Should the subcontinent be referred to South Asia or India, especially in the historical sense?
This was the subject of an intense debate that raged among scholars and activists in the U.S. state of California over whether the region should be referred to as “South Asia” or “India” in middle school textbooks. Also controversial was how the textbooks portrayed lower castes, minorities, and women.
Hindu groups believed that these traditionally disadvantaged groups were depicted in a way that overemphasized their degraded status and the role of Hinduism in their debasement. On the other hand, many academics and activist groups associated with the Dalits (formerly also known as “untouchables”) argued that while the social reality of pre-modern India was in fact complex, it would be disingenuous to deny a link between aspects of Hinduism and the caste system and the treatment of women.
Ultimately, in a decision last week, educators in California decided to keep mentions of the caste system in the textbooks, but met many of the demands of Hindu activist groups to portray the subtleties of the system. Although this seems to have resolved the matter for now, this is not the end of the issue on how caste and other socioeconomic aspects of ancient India and Hinduism ought to be portrayed; we will see much debate on this issue in India and Western expat and academic circles for decades before a consensus is reached.
California educators also ruled that the ancient subcontinent would continue to be referred to as “India,” instead of “South Asia.” Demands to change the historical description of the region from “ancient India” to “ancient South Asia” chiefly originated from people of Pakistani, Bangladeshi, and Nepali origin who did not want their countries of origin to be conflated with modern India by the use of such terminology.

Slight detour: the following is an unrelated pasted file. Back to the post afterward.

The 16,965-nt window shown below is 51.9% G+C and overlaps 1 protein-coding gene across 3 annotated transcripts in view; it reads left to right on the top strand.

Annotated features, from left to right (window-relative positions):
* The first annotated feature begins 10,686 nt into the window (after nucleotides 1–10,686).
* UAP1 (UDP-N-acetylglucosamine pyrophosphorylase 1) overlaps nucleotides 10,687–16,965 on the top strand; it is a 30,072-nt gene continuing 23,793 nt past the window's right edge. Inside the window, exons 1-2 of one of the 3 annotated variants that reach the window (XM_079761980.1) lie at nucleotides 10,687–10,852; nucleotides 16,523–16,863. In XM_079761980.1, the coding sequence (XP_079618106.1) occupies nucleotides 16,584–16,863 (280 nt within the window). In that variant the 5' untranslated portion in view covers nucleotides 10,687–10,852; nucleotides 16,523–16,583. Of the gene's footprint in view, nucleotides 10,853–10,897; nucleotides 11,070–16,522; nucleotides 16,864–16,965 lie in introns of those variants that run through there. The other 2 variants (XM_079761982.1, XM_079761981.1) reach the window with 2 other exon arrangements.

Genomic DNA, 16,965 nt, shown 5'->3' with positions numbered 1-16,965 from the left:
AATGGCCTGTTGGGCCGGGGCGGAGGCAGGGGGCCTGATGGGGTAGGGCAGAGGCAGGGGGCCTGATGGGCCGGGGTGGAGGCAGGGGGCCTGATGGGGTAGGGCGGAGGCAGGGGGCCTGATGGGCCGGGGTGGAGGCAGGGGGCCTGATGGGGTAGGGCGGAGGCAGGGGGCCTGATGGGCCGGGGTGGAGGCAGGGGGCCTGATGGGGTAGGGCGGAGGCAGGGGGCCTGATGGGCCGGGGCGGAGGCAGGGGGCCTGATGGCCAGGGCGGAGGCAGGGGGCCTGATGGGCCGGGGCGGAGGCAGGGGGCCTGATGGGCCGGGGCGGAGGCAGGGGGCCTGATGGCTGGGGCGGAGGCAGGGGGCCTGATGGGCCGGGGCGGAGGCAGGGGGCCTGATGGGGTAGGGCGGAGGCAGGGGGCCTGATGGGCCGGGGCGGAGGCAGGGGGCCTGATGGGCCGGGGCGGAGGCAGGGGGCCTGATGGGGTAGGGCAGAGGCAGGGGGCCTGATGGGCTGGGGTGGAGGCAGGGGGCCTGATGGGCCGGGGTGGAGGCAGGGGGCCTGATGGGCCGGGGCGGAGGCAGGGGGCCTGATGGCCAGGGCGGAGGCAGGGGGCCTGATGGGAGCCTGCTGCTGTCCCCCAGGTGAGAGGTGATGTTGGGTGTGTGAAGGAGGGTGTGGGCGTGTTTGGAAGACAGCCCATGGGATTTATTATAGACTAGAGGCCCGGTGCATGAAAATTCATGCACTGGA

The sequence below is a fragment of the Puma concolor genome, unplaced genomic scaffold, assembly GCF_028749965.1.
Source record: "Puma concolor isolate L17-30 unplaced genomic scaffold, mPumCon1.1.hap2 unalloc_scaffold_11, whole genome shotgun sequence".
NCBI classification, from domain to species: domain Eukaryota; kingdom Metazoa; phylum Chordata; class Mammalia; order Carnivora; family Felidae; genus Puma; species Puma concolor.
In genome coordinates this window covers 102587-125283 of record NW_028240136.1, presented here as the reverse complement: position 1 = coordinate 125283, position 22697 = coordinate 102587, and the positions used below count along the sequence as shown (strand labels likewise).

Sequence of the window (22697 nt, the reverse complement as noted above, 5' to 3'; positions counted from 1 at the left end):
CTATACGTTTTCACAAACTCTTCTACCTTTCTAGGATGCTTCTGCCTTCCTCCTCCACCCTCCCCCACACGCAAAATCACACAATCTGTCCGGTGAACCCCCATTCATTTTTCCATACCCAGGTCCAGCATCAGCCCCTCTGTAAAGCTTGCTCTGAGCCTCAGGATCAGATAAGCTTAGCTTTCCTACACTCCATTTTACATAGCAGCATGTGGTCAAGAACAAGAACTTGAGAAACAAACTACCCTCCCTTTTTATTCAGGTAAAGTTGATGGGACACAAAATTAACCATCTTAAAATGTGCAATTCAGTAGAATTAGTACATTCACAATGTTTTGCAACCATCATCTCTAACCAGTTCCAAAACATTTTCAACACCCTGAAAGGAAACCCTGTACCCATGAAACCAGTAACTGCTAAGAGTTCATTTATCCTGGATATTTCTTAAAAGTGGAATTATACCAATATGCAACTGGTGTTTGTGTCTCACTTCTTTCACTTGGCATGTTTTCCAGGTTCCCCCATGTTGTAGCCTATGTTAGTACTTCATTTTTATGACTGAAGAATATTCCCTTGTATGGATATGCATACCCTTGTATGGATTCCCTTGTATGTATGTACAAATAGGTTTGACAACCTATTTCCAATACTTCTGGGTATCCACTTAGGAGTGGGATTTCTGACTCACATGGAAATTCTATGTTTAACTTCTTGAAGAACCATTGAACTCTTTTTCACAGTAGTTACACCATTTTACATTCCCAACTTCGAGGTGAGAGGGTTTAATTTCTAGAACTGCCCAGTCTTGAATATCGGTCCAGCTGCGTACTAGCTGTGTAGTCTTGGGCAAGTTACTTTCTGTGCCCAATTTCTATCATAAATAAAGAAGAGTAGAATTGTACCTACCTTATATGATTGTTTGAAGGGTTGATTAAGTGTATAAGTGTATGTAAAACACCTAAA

But in making the decision to retain the word India, educators in California correctly followed a long historic tradition in the West, dating to Herodotus, to refer to the entire region as India, or by extension of Southeast Asia, as the Indies. Both Western and Muslim commentators traditionally held that India began at either the Indus River (mostly in today’s Pakistan) or the Hindu Kush Mountains (in today’s Afghanistan and Pakistan). Hindustan, the Persian term for the region, translates well as “India,” and in Muslim literature, such as the Baburnama, Hindustan began at the Khyber Pass (at the Afghan-Pakistan border today).
The decision to keep the term “India” met a key demand of most Indian-American and Hindu groups, though these groups were right for the wrong reason–as Pakistani and other groups suspected, many Hindu activists do indeed see their region’s past through a nationalistic lens, as a sort of greater India projected backward into the past. But this way of thinking is anachronistic. Modern India, as it comprises the largest part of the historical India and can claim to be the main successor state of British India has retained the name “India,” but the legacy of ancient and medieval India is also a part of Nepal and even Pakistan and Bangladesh, which can claim to be heirs to the medieval Indo-Islamic culture of the subcontinent.
If the European Union ever became a country named “Europe,” would that negate the use of the term “Europe” when referring historically to European states that remained outside of this new union? Therefore, the term “India” is something that ought to be embraced by other South Asian countries. In a strange way the Hindu right is correct, but not in the way they see it.
Yet the debate over whether to call the ancient subcontinent India or South Asia mostly revolves around pointless semantics. Ironically, the same sort of Hindu groups that so adamantly advocate for the continued use of the term “India” in U.S. textbooks are the ideological cousins of those in India who hate the name, given its Western origins, and would rather call both the modern country and the ancient civilization by its native name of Bharat. After all, nobody in ancient India called the region “India,” with terms like Aryavarta and Jambudvipa being the most commonly used in ancient literature.
While Hindu and right-wing Indian groups often do make some valid points–they should not be dismissed offhand–some elements of these groups are becoming increasingly rabid and incoherent in their quest to seize control and politicize debates on India’s history, leading to the sort of intellectual incoherence seen in this India-name debate and a variety of exceedingly strange theories, as I discussed in the third issue of The Diplomat magazine. There eventually needs to be some sort of dialectic between the intellectual demands of right-wing groups and academics; otherwise, two parallel versions of Indian history that have little in common with each other will continue to emerge.